A high level of skepticism may contribute to inaccurate population health management. While the survey included feedback from providers at all types of hospital settings and their patients, 89 percent of patients reporting to withholding information from providers last year alone. In this cycle of miscommunication, patient distrust in healthcare IT has jumped from 10 percent in 2014 to 70 percent now.
Building back patient trust
While patients who rely on small and rural medical clinics and hospitals may feel reluctant to utilize tools, such as portals, or feel wary of health IT capabilities and security, a growing number of positive developments in health IT have the potential to change the course of medicine for patients and most isolated practices:
Mobile health:. The use of mobile health apps doubled from 2013 to 2015, according to a 2016 PwC, and is expected to grow in 2017. These apps can help medical groups improve outreach and patient engagement efforts, and keep patients out of the hospital. In addition, 60 percent of patients reported willingness for physician video visits, while 81 percent of clinicians said mobile health information access helps better coordinate patient care. M-health capabilities can expand small and rural providers’ impact on patient follow-up care and wellness decisions for improved care delivery.
Telemedicine: Congress’ 2016 passing of the Expanding Capacity for Health Outcomes (ECHO) Act is another positive step for remote and rural health providers to offset development and staffing limitations. The act expands Project ECHO’s model to pair academic medical specialists with primary care providers through virtual clinics for mentoring with behavioral and population health management. Proven through several academic studies, Project ECHO’s model mitigates rural physicians’ feelings of isolation through cost-effective access to specialty care best practices.
Interoperability: Small and rural health providers are often at the mercy of their EHR vendors in terms of willingness and capability of data sharing. With the passing of 2016’s 21st Century Cures Act, the federal government has now clearly defined data blocking and its commitment toward holding the private sector accountable for transparency in healthcare IT. This puts pressure on vendors to enable interoperability, which better connects small and rural providers for better patient care and safety across patients’ medical journeys.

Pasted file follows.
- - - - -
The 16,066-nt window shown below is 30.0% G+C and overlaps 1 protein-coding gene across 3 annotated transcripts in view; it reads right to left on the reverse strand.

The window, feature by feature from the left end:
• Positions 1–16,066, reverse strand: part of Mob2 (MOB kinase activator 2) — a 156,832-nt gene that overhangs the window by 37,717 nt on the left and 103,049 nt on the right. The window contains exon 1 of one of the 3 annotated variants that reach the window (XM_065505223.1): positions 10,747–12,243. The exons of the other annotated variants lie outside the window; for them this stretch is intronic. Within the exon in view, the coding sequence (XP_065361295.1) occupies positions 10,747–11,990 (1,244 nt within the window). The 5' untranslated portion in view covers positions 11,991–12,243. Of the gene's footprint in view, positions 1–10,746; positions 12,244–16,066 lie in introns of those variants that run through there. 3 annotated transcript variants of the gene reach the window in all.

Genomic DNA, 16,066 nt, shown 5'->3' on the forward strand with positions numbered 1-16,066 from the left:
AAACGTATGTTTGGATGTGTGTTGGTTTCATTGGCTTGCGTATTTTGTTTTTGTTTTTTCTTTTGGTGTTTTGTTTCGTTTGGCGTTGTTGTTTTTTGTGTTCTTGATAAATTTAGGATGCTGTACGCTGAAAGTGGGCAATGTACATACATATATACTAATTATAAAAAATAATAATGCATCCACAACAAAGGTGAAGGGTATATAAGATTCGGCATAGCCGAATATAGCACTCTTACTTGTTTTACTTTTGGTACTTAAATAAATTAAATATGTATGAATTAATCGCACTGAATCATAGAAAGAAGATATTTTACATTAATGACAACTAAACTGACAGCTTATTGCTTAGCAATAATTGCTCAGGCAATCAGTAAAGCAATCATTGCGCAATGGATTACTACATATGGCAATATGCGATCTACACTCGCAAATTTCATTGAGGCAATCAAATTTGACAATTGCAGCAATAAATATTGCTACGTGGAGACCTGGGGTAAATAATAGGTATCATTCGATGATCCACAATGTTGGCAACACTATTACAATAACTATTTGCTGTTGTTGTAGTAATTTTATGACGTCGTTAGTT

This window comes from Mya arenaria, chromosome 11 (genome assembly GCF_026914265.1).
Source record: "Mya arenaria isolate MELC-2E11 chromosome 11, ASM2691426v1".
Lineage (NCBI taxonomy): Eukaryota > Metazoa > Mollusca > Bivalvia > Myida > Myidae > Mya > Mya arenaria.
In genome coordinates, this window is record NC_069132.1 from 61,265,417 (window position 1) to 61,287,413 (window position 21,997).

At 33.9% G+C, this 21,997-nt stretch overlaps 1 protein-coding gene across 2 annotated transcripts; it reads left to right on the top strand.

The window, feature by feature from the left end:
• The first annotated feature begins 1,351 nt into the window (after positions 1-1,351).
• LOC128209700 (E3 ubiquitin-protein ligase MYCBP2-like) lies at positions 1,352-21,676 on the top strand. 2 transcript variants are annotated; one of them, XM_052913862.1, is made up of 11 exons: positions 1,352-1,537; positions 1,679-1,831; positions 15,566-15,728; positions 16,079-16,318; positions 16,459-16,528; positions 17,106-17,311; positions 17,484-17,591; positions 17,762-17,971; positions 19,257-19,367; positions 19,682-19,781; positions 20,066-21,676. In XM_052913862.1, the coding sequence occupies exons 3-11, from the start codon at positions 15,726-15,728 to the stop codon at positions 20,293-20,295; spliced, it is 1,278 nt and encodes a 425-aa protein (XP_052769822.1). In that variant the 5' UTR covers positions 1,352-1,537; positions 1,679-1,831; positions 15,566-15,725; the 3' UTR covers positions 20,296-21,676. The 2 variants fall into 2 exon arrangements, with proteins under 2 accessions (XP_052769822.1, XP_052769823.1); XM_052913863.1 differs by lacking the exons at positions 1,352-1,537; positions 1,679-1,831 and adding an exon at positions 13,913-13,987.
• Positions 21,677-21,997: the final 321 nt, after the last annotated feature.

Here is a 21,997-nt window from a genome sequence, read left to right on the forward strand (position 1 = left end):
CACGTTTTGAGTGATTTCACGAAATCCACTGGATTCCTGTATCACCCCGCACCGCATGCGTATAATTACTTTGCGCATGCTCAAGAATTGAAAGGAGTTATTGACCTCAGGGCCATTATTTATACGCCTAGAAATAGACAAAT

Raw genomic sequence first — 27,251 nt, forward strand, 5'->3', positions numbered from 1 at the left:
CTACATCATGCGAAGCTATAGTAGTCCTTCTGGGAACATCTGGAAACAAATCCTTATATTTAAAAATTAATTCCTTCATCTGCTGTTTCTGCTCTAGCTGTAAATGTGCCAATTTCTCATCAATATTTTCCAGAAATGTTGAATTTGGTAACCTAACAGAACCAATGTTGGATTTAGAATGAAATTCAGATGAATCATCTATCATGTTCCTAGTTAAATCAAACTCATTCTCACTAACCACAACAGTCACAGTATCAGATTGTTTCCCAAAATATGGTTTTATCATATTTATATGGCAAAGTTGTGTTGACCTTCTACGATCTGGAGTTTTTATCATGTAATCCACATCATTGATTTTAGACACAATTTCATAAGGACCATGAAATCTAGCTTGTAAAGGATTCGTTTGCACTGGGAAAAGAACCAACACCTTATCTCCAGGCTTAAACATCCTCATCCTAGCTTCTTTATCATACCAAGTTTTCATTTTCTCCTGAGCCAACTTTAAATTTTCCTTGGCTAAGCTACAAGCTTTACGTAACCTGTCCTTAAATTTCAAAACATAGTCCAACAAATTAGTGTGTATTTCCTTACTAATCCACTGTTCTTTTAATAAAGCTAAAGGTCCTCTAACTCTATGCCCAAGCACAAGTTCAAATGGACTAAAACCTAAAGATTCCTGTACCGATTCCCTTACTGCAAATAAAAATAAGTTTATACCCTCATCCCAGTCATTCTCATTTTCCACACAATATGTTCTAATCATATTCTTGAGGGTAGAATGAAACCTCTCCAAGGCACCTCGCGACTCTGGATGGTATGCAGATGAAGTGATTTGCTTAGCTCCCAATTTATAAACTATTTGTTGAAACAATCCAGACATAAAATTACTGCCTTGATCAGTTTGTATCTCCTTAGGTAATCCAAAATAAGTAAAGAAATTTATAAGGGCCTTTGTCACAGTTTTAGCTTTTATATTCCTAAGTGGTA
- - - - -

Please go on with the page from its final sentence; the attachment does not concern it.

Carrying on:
MACRA: As physicians across the country still lack understanding of MACRA, small and rural providers have no time to waste in comprehending reporting requirements, along with exceptions, to maximize reimbursement opportunities. For example, those participating in Medicare Part B for the first year are exempt. Many small practices who charge $30,000 or less under Medicare Part B or those who provide care for 100 or fewer Medicare patients per year are exempt. Given the option of Advanced Alternative Payment Models (APMs) or the Merit-based Incentive Payment System (MIPS), most small or rural providers will fall under MIPS. However, they have flexibility in reporting with a test pace, for a partial year or full year of data for neutral (at test pace) or positive payment adjustment of four percent for 2017. In addition, Congress will provide $20 million a year for technical assistance to practices with 15 or fewer eligible clinicians participating in MIPS.
While challenges for small and rural providers continue in the new year, 2017 will also bring numerous opportunities. Understanding and monitoring each of these hot topic health IT developments will better prepare small and rural providers for the changing healthcare landscape in the transition toward value-based care.
About the author
Joncé Smith is Vice President of Revenue Management at Stoltenberg Consulting.